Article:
‘Grown-ish’ giving voice to new generation


The occasions of a television spinoff being as successful as the parent program is very rare. Example of spinoffs that have failed majorly includes “Joey,” “Sam & Cat,” and “Big Brothers: UK.” Yet, one program has managed to become more successful than its predecessor.

“Grown-ish” is born from “Black-ish” and follows the life of Zoey Johnson as she begins college at California Tech. “Grown-ish” uses its college background to discuss real issues young people face today like sexual assault, identity and sexuality, which brings a refreshing new voice to television.

One episode from the second season titled, “Messy,” sets the plot at a college party where a popular basketball player and a woman have sexual intercourse. The woman, excited about her experience, tells her friend about what happened which causes the story to get twisted into a sexual assault case and results in a new rule called “Excited Consent.”

Many people are disgusted by the rules and claim it will ruin the atmosphere of the college while others say it protects those most likely to be taken advantage of. Zoey and her friends have a real discussion about the issue, which helps to create more action and bridge gaps between those who misunderstand or need more knowledge.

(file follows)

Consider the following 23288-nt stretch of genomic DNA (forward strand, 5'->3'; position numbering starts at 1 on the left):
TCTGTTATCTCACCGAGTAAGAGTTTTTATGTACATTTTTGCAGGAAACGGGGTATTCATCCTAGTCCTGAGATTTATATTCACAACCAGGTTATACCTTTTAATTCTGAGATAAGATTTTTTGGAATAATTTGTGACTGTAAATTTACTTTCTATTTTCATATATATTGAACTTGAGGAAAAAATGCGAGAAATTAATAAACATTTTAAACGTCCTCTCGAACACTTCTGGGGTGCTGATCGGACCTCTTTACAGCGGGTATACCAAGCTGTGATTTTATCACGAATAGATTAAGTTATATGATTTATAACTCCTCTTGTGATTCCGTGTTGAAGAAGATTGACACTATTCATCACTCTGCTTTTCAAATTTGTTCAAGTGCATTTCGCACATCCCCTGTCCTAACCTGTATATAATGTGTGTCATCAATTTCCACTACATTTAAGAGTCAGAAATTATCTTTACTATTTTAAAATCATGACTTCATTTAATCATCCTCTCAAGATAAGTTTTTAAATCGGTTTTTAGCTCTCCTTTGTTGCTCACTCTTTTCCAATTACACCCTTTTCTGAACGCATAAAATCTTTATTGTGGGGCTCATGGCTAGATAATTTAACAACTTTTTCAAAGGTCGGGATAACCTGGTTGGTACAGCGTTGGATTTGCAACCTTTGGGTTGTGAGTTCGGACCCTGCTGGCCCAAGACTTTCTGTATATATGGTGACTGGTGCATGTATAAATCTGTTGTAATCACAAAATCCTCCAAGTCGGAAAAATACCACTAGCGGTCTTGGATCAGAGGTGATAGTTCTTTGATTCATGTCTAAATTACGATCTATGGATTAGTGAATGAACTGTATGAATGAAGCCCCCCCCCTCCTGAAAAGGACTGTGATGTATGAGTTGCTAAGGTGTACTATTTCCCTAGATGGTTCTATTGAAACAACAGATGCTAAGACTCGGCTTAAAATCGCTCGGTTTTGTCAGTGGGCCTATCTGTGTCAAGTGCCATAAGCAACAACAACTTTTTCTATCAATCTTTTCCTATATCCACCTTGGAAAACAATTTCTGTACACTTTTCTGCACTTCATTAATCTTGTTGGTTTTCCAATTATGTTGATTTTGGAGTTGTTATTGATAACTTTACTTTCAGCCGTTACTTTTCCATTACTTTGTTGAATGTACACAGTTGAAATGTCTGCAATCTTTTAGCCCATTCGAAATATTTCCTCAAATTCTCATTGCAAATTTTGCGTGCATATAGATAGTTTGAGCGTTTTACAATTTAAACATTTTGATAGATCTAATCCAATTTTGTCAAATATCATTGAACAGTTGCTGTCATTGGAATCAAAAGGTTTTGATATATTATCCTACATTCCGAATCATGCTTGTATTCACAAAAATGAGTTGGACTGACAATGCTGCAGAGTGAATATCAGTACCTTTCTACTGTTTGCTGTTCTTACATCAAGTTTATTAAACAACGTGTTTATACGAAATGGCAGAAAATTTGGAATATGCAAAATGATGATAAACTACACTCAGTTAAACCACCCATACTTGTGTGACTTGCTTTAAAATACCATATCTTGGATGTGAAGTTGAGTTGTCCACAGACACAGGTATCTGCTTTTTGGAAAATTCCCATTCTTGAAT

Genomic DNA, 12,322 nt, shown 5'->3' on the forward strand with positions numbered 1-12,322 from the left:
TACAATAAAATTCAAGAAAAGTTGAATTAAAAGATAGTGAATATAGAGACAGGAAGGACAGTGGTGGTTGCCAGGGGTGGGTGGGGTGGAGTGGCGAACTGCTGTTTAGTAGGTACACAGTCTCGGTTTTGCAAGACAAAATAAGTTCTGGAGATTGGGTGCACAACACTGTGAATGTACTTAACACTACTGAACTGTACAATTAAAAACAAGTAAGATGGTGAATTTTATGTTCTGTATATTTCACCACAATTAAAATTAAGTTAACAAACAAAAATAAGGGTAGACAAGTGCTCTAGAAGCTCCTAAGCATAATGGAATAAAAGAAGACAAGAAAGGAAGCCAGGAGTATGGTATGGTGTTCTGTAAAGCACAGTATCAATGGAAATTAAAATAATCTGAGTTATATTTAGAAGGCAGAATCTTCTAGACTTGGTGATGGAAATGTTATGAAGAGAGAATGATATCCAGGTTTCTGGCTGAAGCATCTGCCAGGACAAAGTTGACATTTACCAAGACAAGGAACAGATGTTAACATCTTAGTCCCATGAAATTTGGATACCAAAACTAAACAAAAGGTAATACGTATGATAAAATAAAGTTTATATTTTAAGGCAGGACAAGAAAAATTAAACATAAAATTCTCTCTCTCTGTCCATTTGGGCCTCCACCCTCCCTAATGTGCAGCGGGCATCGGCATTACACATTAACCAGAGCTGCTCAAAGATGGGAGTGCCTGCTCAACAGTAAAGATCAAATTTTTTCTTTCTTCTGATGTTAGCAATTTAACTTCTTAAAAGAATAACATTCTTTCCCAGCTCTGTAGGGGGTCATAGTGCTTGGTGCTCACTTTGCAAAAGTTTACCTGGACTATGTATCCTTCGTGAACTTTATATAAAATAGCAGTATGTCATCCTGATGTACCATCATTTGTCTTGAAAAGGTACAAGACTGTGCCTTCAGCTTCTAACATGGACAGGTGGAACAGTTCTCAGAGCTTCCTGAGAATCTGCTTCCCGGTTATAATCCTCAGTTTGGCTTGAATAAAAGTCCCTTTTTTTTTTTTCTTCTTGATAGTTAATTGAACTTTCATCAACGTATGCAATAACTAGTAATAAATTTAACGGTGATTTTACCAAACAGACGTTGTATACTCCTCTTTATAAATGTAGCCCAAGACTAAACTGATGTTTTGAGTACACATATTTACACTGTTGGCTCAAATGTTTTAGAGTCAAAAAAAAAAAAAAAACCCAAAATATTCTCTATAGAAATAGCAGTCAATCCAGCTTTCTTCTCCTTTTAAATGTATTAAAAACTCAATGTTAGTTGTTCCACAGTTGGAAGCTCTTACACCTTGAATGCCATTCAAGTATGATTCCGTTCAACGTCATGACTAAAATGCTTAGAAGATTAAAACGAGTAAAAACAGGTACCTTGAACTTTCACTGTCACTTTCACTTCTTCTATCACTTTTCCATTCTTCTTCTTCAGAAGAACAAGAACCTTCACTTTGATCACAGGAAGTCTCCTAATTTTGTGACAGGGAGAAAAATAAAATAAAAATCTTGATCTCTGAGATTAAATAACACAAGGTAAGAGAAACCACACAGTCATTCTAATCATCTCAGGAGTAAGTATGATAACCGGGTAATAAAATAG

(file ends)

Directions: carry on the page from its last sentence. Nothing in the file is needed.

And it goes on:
Knowledge is a major topic “Grown-ish” does not shy away from. Viewers learn much from Nomi and her own struggles with her sexuality and her identity.

Through the first and second seasons, we see her develop from a confused woman who feels like she can not be real with her family to confidently declaring herself as bisexual to her parents. She comes to see herself as more than her sexuality but as a whole person. Under guidance and support from her friends and her professors, she has the freedom to explore herself and find the courage to stand up to her parents.

Empowerment also continues to be a theme in “Grown-ish”. One of the show’s characters, Jazz, is a woman who is stubborn, confident and sure of herself, yet one thing she should be able to control, she can’t. As an athlete and a woman, her body has become the property of her team and her society. She can not choose to do what she wants with it for fear of being ridiculed or losing her friends.

Jazz breaks through this restraint by choosing the way her image is displayed. Women and men alike feel the pressure to conform to what society thinks their bodies should be. By showing a person throwing off these bonds, others are encouraged to do the same.

“Grown-ish” is much more than a television program. It is the voice of a generation that deals with new struggles and feels the pressure to excel. “Grown-ish” is not a show made to appeal to the masses. Instead, it fights for the values of those who are struggling to find representations of themselves on TV and in real life.

5 out of 5 stars (5 / 5)